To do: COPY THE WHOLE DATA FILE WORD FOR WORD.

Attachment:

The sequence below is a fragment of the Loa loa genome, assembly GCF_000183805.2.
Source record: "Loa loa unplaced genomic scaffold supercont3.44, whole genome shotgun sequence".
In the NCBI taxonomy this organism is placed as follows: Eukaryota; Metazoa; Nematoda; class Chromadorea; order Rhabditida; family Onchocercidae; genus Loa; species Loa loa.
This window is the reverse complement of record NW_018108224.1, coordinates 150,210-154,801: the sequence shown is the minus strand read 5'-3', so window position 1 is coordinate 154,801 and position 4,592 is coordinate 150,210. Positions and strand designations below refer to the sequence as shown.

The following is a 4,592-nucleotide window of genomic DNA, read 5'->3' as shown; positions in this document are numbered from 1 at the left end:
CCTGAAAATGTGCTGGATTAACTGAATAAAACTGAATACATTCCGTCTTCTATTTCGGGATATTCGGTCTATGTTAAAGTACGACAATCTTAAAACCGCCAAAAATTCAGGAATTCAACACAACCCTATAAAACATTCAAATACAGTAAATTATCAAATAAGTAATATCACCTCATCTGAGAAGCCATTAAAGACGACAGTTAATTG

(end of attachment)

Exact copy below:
The sequence below is a fragment of the Loa loa genome, assembly GCF_000183805.2.
Source record: "Loa loa unplaced genomic scaffold supercont3.44, whole genome shotgun sequence".
In the NCBI taxonomy this organism is placed as follows: Eukaryota; Metazoa; Nematoda; class Chromadorea; order Rhabditida; family Onchocercidae; genus Loa; species Loa loa.
This window is the reverse complement of record NW_018108224.1, coordinates 150,210-154,801: the sequence shown is the minus strand read 5'-3', so window position 1 is coordinate 154,801 and position 4,592 is coordinate 150,210. Positions and strand designations below refer to the sequence as shown.

The following is a 4,592-nucleotide window of genomic DNA, read 5'->3' as shown; positions in this document are numbered from 1 at the left end:
CCTGAAAATGTGCTGGATTAACTGAATAAAACTGAATACATTCCGTCTTCTATTTCGGGATATTCGGTCTATGTTAAAGTACGACAATCTTAAAACCGCCAAAAATTCAGGAATTCAACACAACCCTATAAAACATTCAAATACAGTAAATTATCAAATAAGTAATATCACCTCATCTGAGAAGCCATTAAAGACGACAGTTAATTG